Temporal bones


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Related to Temporal bones: Parietal bones, occipital bones, lacrimal bones

Temporal bones

The compound bones that form the left and right sides of the skull.
References in periodicals archive ?
Out of 34 temporal bones, 2 bones had deep sinus tympani which was hidden posteriorly behind pyramid.
Caption: Figure 1: Axial (a) and coronal (b) HRCT images reveal extensive permeative destructive lesions involving both temporal bones (white asterisks).
This bone along with occiput and temporal bones forms the cranial base, one of the most vulnerable areas during childbirth.
Typically, these dehiscences are best visualized on high-resolution CT of the temporal bones [3].
In mastoidectomy the surgeon drills through the mastoid part of the temporal bone (Figure 1) and removes spongiform bone to gain access and to remove inflammatory tissue from the mastoid and middle ear.
Fourteen human temporal bones obtained from Iranian cadavers without a history congenital anomaly or otologic diseases, in 2005, were studied.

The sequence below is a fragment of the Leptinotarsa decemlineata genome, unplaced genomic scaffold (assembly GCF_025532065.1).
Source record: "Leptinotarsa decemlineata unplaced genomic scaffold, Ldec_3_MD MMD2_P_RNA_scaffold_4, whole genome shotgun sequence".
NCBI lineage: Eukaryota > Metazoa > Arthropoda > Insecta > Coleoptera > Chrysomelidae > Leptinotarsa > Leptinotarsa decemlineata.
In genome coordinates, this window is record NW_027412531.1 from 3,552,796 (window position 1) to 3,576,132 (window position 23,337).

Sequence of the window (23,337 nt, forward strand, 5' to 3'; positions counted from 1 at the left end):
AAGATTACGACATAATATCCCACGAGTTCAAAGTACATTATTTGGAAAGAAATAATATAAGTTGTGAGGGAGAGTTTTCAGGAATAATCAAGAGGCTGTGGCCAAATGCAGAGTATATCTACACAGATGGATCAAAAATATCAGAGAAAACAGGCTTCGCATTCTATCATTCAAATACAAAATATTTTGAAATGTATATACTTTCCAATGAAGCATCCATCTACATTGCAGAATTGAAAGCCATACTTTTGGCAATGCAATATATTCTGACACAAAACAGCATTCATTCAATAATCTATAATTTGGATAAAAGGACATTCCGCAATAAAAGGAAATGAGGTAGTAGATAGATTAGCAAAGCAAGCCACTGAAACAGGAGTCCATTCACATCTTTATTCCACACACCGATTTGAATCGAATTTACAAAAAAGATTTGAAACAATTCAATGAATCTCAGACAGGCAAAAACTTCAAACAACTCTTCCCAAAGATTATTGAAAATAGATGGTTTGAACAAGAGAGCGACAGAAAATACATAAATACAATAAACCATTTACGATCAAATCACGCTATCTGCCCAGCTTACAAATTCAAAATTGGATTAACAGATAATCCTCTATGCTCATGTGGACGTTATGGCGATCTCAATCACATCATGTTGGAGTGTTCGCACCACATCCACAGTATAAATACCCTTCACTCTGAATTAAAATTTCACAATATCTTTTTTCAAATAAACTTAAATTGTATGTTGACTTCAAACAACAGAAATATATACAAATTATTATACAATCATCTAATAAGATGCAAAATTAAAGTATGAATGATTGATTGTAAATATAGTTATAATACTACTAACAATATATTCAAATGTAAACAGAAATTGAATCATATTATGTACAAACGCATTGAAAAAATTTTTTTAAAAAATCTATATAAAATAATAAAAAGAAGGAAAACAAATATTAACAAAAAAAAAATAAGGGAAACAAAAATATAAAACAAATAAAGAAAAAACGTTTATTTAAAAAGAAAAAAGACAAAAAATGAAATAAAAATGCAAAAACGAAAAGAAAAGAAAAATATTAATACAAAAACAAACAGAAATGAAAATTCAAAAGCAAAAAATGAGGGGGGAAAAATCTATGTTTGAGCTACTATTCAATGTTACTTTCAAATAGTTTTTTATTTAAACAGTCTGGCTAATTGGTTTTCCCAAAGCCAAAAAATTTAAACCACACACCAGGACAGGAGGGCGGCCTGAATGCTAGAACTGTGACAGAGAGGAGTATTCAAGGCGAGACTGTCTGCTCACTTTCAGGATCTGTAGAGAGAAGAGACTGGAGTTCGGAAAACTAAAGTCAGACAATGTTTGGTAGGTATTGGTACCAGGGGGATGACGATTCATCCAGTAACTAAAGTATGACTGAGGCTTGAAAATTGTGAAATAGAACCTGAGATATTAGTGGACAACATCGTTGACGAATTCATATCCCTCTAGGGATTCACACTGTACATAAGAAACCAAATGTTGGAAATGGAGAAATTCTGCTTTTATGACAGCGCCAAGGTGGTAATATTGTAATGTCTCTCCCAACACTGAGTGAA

In this study, a life-size mechanical middle ear model [19] was validated by comparative measurements in real human temporal bones. In addition, the influence of important mounting parameters of three different types of implantable hearing aid transducers was measured through systematic experimental variations.
Prevalence of facial canal dehiscence and of persistent stapedial artery in the human middle ear: A report of 1000 temporal bones. Laryngoscope 1994;104(3 Pt 1):309-20.
Temporal bone osteomyelitis (TBO) is a dangerous condition, and the proper treatment at the appropriate time is extremely important.
INTRODUCTION: A major advance in diagnostic imaging has occurred with the introduction of High Resolution computed Tomography which have made it possible to obtain high quality images with exquisite demonstration of most normal temporal bone structures and numerous pathological processes.
(14-19) Jackler and Cho propose an alternative hypothesis: that blood products arise from dehiscences of the bony partition between the petrous apex air cell system and the bone marrow in the anterior temporal bone or clivus.
(2) They examined the temporal bones of 212 patients with nonsystemic malignancies (excluding diseases such as lymphoma, leukemia, and multiple myeloma).

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